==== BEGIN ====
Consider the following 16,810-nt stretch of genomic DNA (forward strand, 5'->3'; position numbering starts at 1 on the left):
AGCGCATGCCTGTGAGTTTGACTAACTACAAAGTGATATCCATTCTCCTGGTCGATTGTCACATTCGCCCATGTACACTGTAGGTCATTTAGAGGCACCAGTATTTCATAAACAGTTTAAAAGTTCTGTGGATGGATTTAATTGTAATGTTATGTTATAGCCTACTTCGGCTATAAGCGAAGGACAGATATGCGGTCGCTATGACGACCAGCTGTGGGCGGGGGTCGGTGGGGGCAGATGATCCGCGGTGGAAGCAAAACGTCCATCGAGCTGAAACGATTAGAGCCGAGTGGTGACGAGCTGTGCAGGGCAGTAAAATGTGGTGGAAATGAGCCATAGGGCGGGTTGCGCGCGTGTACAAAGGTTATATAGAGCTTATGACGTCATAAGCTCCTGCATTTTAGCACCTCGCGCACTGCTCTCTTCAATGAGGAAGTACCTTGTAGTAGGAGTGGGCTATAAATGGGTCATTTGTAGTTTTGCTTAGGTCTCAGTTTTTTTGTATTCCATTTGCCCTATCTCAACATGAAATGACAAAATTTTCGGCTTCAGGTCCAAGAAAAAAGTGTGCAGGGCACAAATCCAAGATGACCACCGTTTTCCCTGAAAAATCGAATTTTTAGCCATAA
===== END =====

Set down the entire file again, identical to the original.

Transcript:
Consider the following 16,810-nt stretch of genomic DNA (forward strand, 5'->3'; position numbering starts at 1 on the left):
AGCGCATGCCTGTGAGTTTGACTAACTACAAAGTGATATCCATTCTCCTGGTCGATTGTCACATTCGCCCATGTACACTGTAGGTCATTTAGAGGCACCAGTATTTCATAAACAGTTTAAAAGTTCTGTGGATGGATTTAATTGTAATGTTATGTTATAGCCTACTTCGGCTATAAGCGAAGGACAGATATGCGGTCGCTATGACGACCAGCTGTGGGCGGGGGTCGGTGGGGGCAGATGATCCGCGGTGGAAGCAAAACGTCCATCGAGCTGAAACGATTAGAGCCGAGTGGTGACGAGCTGTGCAGGGCAGTAAAATGTGGTGGAAATGAGCCATAGGGCGGGTTGCGCGCGTGTACAAAGGTTATATAGAGCTTATGACGTCATAAGCTCCTGCATTTTAGCACCTCGCGCACTGCTCTCTTCAATGAGGAAGTACCTTGTAGTAGGAGTGGGCTATAAATGGGTCATTTGTAGTTTTGCTTAGGTCTCAGTTTTTTTGTATTCCATTTGCCCTATCTCAACATGAAATGACAAAATTTTCGGCTTCAGGTCCAAGAAAAAAGTGTGCAGGGCACAAATCCAAGATGACCACCGTTTTCCCTGAAAAATCGAATTTTTAGCCATAA